Chris Stanton · · Park City, Utah and Orinda, CA · Joined Jan 2019 · Points: 0
Nate H wrote: This guy, rather than realizing that it was a bad idea to try and get somebody to pull over, just keeps on going. Eventually this guy yells “MOVE” one last time before attempting to force me out of his way. Fortunately for me, the trail had widened just enough for me to not topple over the hill but come on! ... Now most eBike users I see on a trail aren’t normally like this and I get that this is one in a thousand but really. These people are the ones who shouldn’t have eBikes.
I agree that people such as the individual you mentioned shouldn't have eBikes. They shouldn't have normal bikes, cars, skateboards, snowboards, skis, or any other means of transport, for that matter. Put a jerk on/in a device meant to amplify human power, and you get just amplified jerk-ness.

But responsible eBikers (the 999 out of your 1000) should not be held responsible for the transgressions of a few bad apples, or lumped into that same apple barrel.

They don’t care about the fact that they don’t own the trail...

Activist hikers in Marin County managed to ban all mountain bikes on most trails in the county. They do think they own the trails. There are definitely some similarities to the present discussion regarding e-bikes.

Trails are a shared resource. I've been riding/hiking on mixed-use trails for 30 years. In my experience, most people are courteous and things tend to work out, whether you're a hiker, mountain biker, equestrian, or e-biker.

There are a few exceptions - certain trails are built and optimized for certain purposes. Downhill-biking trails at a resort should not be used by uphill hikers, and equestrian race courses should not be used by hikers/mountain bikers/e-bikers. There are certain hiking trails that really aren't suited for any bike.

But in general, I think it's wrong to focus on the means of transport used - let's focus on responsible trail use instead.
Chris Stanton · · Park City, Utah and Orinda, CA · Joined Jan 2019 · Points: 0
Charles Bloyer wrote: I for one hope these things get banned wholesale. I'm tired of pulling over for glorified motorcycles to pass me, just to get in my way on the way down because they never took the time to develop any technical skill.  Sorry for the unpopular opinion.  I may have a different opinion when I'm too old to climb...but I'm not seeing elderly on these things. I'm seeing couch potatoes.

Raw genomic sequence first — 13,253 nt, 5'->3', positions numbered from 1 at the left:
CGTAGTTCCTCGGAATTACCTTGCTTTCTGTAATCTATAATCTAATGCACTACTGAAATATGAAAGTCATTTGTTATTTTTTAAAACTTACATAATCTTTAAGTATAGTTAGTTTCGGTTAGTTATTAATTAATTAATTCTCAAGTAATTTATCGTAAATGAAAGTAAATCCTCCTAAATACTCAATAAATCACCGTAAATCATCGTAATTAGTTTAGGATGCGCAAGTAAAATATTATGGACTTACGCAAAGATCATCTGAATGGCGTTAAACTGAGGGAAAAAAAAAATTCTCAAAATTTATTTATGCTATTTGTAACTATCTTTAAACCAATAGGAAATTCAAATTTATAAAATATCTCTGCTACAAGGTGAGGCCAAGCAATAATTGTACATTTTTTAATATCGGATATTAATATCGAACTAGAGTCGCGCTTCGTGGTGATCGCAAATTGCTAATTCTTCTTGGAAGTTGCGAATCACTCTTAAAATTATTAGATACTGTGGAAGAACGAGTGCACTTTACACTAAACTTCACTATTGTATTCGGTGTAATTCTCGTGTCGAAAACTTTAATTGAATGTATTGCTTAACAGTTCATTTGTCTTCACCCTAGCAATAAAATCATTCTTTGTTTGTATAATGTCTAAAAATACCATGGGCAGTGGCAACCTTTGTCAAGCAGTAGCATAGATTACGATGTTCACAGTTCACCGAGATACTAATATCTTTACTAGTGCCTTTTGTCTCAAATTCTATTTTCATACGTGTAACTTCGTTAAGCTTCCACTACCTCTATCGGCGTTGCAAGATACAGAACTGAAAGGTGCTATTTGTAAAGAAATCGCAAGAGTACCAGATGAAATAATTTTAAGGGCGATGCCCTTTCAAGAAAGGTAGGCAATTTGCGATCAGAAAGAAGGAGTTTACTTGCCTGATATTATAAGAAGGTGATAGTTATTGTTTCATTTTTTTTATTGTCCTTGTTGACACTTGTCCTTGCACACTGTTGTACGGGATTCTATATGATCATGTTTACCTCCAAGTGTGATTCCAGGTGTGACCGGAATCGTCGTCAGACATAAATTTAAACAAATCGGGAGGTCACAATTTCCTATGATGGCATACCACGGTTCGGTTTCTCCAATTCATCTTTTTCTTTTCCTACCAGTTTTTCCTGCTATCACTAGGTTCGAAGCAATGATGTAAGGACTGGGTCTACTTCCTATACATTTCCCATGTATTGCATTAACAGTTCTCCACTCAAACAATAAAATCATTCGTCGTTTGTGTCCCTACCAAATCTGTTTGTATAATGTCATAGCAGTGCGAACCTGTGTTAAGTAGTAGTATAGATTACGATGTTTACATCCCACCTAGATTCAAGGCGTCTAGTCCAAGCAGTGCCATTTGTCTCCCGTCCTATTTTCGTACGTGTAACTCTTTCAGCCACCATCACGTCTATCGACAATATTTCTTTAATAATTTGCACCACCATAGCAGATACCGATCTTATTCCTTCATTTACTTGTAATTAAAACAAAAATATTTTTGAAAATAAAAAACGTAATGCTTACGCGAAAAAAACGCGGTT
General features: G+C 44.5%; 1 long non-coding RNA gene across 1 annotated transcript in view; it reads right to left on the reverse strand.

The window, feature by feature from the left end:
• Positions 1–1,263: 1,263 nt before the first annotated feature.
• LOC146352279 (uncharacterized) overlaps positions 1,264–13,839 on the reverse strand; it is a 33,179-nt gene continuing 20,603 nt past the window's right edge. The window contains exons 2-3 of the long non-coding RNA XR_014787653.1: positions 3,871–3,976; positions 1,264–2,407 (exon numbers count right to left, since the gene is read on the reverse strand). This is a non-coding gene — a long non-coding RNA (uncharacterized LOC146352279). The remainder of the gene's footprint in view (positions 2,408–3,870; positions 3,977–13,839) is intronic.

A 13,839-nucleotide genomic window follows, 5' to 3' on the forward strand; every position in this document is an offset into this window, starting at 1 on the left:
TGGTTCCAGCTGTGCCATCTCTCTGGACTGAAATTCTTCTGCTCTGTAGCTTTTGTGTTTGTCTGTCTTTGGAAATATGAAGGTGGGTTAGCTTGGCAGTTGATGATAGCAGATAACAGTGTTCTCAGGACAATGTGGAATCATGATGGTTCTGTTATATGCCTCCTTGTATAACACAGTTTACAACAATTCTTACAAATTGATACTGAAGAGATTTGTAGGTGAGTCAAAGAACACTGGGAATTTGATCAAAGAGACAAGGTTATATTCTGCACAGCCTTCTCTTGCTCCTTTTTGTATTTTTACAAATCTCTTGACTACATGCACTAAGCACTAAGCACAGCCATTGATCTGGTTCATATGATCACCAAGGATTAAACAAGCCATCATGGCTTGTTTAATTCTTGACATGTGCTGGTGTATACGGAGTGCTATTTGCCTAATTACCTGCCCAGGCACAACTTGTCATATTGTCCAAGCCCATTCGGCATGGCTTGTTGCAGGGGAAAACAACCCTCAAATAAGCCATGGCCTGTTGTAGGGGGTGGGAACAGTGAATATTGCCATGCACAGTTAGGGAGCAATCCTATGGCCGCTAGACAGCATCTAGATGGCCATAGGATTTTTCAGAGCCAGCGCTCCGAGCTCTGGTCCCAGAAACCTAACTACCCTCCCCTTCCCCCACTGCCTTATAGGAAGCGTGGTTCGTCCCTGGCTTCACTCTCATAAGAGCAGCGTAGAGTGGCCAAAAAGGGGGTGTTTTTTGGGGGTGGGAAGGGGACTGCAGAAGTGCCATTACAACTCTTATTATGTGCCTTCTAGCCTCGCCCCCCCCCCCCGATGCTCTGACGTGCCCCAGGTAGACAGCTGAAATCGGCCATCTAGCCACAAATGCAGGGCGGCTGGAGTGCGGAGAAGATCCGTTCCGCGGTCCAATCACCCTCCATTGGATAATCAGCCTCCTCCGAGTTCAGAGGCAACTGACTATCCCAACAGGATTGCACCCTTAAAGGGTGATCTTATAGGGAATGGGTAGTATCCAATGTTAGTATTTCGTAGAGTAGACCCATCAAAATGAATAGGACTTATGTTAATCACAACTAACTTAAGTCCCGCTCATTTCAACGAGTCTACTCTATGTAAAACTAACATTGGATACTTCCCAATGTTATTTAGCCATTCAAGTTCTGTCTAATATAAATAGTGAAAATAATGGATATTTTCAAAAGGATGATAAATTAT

I've posted quite a bit about my 30+ year history with mountain biking on this thread. I guess I'm wondering if you think I turn into some kind of mad demon when I ride the first bike vs. the second.

I personally see no reason I should be allowed to ride Bike #2 on basically all trails but Bike #1 on only some trails.

Some might be concerned about a greater environmental impact, but both bikes have the exact same 27.5" x 2.8" tires. The e-bike is a little heavier overall, but when you take the weight of the rider into account we're talking 190 vs. 205 lbs.

By the way, the Santa Cruz (non-E) is geared quite a bit higher and I can hit much higher speeds on the downhills with it.


Erik theman · · Unknown Hometown · Joined Jun 2019 · Points: 0

I wasn't going to comment but, I just read so many comments that seemed poorly thought out and sadly misguided, that I had to throw in my two cents.  I have an ebike(class 1). I can and do work out as much on my ebike as I ever did on my old bike. Period. The thing you anti ebikers are overlooking is that MTB's (all of us) have a certain mentality that draws us to this sport in the first place. We enjoy the challenge. We enjoy the pain. That didn't change when I switched to an ebike. I didn't just start taking it easier on myself lol. I don't just bike up hills nice and easy, with my beer hat on. I go faster. I go up steeper hills, I go up more hills, I bike longer, much longer, hours longer. I literally burn more calories (yeah I actually track it).

Would Lance Armstrong be a lazy fat POS on an ebike or would he just be stronger and better(if possible?) than he was? (btw he took drugs for the same reason I ride an ebike, he was a winner and wanted to be stronger and better.)

I doubt I am anything special or a minority here at all.

Also I would never have improper etiquette on the trail, I find these other stories appalling, but you aren't much better than someone who decided to hate all black people because one was rude to you once. If you outright hate ebikes or people that ride them, you guys are just ignorant petty bigots. Is this even the kind of MTB you want to be? whining about other people on a forum?

I hope you enjoyed my poorly thought out sadly misguided comments.

Nate H · · Colorado Springs · Joined Apr 2018 · Points: 51
Erik theman wrote: I wasn't going to comment but, I just read so many comments that seemed poorly thought out and sadly misguided, that I had to throw in my two cents.  I have an ebike(class 1). I can and do work out as much on my ebike as I ever did on my old bike. Period. The thing you anti ebikers are overlooking is that MTB's (all of us) have a certain mentality that draws us to this sport in the first place. We enjoy the challenge. We enjoy the pain. That didn't change when I switched to an ebike. I didn't just start taking it easier on myself lol. I don't just bike up hills nice and easy, with my beer hat on. I go faster. I go up steeper hills, I go up more hills, I bike longer, much longer, hours longer. I literally burn more calories (yeah I actually track it).